I started my walkabout in the mid morning so as to avoid any evening showers . At the oldest temple in Kuala Lumpur , the Sri Maha Mariamman temple along Jalan Tun H S Lee , I found the exterior and interior of the temple were covered with thatch as renovations are ongoing. The thatch covered the tiered gopuram ( gateway) which depicts the universal pantheon of Hindu deities. Just round the corner along a lane, the flower sellers had their stalls gaily decorated with colourful garlands , balls of jasmine and small clay pots of ghee - all for worshippers to offer to the deities.
This sign outside Klinik Mun Seng along Jalan Tun H S Lee , made me smile. Gosh, these teeth are huge ! Another advertisement doubled my toothy smile - ' A Shaggy Toothbrush is a real Dog '! Beside it were some dire proof of bad teeth, caries and all!
This painter was engrossed in sculpting a dragon on one of the pillars outside the 121 year old Taoist Kuan Ti temple. Kuan Ti is a highly respected people's defender deity. The painter paused when I asked him how long he had been doing this job. ' Over 20 years,' he proudly said and pointed to the God he had sculpted which took him 4 -5 months to complete. This artisan also sculpted the figurines on the 2 pillars in the temple proper.
Ducks galore ready for customers along Petaling Street. While I was there, the vendor of Sze Ngan Chye ( literal translation : 4 eyed boy) was taking orders on her mobile phone for ducks. They are sold at RM40.00 for a whole duck and RM 20.00 for half a duck.
I had walked about one and half hours and the duck looked tempting fare for a grumbling stomach as noon neared.
These small, colourful cheong sam outfits would just dress the little ones so prettily on any occasion, especially on Chinese New Year day. It brought back memories of my 2 girls who loved dressing up too.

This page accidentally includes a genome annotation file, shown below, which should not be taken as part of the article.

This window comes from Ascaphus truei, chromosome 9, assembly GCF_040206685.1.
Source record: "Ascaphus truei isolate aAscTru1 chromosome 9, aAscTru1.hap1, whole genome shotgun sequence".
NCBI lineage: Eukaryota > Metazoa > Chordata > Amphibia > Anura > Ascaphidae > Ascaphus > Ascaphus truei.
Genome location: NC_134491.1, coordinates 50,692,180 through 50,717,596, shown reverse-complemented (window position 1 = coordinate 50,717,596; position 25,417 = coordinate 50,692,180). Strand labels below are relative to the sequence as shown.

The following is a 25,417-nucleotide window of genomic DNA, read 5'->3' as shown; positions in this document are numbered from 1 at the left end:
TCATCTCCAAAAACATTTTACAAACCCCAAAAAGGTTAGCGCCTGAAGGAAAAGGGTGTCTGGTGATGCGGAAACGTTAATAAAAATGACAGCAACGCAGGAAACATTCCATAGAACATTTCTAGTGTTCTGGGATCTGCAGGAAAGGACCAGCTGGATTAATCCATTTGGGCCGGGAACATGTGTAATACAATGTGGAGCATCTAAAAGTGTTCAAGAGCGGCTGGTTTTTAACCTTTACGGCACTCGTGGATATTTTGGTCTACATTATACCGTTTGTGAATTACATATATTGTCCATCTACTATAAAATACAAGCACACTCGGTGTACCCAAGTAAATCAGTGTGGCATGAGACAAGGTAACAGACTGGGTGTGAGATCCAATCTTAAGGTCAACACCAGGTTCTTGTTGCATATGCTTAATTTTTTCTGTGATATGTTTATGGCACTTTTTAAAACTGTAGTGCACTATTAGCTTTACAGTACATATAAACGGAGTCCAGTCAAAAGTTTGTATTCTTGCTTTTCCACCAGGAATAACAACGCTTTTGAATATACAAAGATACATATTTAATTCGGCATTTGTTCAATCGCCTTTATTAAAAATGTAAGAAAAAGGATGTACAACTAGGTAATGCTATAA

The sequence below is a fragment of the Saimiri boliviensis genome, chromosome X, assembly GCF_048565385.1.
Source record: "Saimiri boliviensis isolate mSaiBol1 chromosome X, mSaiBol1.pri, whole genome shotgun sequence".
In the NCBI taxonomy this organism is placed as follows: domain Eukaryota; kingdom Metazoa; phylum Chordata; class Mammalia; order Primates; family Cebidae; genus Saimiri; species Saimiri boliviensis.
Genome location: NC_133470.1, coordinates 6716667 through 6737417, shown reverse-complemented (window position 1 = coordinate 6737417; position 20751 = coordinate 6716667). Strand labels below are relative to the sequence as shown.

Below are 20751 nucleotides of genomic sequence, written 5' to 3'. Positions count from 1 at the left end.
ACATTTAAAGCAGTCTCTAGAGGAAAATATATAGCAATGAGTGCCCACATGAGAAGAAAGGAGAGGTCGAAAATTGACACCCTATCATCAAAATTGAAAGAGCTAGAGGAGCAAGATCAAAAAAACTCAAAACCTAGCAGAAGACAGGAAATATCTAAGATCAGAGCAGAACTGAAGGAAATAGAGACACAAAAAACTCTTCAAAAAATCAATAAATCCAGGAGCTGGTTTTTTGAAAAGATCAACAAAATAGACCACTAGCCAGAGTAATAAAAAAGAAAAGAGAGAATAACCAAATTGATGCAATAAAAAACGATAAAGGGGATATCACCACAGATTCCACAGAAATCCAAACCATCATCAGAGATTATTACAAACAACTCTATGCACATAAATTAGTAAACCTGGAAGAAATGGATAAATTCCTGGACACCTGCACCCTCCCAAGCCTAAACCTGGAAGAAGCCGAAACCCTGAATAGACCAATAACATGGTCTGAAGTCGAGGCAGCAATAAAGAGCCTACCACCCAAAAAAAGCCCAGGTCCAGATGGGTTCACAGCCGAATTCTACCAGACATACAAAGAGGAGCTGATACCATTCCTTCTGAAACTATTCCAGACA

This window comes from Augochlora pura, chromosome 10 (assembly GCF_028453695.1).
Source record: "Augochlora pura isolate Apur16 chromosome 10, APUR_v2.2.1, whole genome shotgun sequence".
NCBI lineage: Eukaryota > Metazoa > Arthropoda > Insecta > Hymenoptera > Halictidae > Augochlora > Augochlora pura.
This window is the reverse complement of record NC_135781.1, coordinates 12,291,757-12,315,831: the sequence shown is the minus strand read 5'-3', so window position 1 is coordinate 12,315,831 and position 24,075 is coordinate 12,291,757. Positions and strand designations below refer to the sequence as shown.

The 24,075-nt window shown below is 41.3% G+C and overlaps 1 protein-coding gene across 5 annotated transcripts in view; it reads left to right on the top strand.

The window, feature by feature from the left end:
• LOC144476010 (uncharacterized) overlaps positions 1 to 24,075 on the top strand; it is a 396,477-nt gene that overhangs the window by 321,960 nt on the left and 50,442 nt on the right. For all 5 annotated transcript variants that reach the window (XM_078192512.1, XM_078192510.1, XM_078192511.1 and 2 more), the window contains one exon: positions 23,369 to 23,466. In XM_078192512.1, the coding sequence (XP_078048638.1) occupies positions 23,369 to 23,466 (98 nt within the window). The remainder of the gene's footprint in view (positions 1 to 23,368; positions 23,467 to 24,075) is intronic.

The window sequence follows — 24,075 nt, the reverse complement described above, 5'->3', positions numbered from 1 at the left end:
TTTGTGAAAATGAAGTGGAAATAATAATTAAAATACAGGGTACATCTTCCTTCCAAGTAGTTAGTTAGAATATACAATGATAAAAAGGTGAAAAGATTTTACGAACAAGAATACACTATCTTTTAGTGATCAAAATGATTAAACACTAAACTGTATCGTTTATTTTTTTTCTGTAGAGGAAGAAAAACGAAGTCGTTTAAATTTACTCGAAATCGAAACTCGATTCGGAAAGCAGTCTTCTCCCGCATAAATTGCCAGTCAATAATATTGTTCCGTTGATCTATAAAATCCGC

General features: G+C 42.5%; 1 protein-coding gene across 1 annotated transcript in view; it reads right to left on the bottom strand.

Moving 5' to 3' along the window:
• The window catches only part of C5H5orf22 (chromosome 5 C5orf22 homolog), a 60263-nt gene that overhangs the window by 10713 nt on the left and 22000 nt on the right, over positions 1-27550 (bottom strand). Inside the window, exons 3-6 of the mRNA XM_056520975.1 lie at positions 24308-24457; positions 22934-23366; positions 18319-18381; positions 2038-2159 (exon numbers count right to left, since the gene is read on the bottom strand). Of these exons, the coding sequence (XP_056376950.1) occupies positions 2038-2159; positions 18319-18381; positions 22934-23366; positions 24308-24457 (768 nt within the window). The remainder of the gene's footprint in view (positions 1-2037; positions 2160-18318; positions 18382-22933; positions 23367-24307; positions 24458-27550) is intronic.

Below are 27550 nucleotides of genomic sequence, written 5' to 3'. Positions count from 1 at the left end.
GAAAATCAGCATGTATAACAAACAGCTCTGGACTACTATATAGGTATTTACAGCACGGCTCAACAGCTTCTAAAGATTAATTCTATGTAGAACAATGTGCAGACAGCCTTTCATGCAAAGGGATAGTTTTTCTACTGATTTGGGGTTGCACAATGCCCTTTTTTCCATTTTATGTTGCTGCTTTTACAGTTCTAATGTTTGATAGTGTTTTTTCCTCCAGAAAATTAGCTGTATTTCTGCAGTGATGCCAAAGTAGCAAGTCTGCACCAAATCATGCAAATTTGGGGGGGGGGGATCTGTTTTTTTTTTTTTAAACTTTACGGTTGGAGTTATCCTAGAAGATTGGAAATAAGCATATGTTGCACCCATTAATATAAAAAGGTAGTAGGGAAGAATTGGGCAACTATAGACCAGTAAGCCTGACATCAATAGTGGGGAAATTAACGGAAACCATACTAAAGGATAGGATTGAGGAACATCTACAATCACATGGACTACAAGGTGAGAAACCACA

The Sin Sze Si Ya temple was founded in 1864 by Kapitan China Yap Ah Loy who dedicated it to the deities for helping in the civil war (1870 - 73) and later donated the land.
Under the big, shady umbrella this man and many other vendors work hard to sell the lush, tropical fruits from the carts. Here you see papayas, longans, dragon fruits, Chinese pear , mangoes and langsat.
You will certainly catch the whiff of seafood as you pass along shops like these that sell dried seafood stuff. Piles of choice looking dried prawns, oysters, ikan bilis are stored in gunny sacks for your picking on the five foot way. Look out for other tasty foods - dried red dates, longan, Chinese mushrooms, fish maws, sharks' fins and an exotic array of preserved eggs.
Colourful calendars hang ready to greet the year 2010. Red is always welcome as it brings good luck and prosperity.
As Christmas is just round the corner, many shops were seen already in the mood for the festive season. Huge Santas were seen waving and smiling to patrons, one and all!
It's easy to overlook the old buildings standing just right there in Chinatown. Don't forget to look up from your gadgets to gaze at the buildings. One has to cast one's eyes upward . The design and architecture hark back to the 1900s. Maybe next time, I'll just get hold of a heritage trust friend and that will solve my guessing and I can fill my heart's content with the rich info that will definitely unfold.
There's much, much more bustling activities that only Chinatown can offer to the curious. Do visit and discover and be surprised! Be prepared to haggle vigorously when in Chinatown and you will find the prices affordable.
My discovery of fascinating Chinatown ended with a nice bowl of wanton mee in one of the old coffee shops.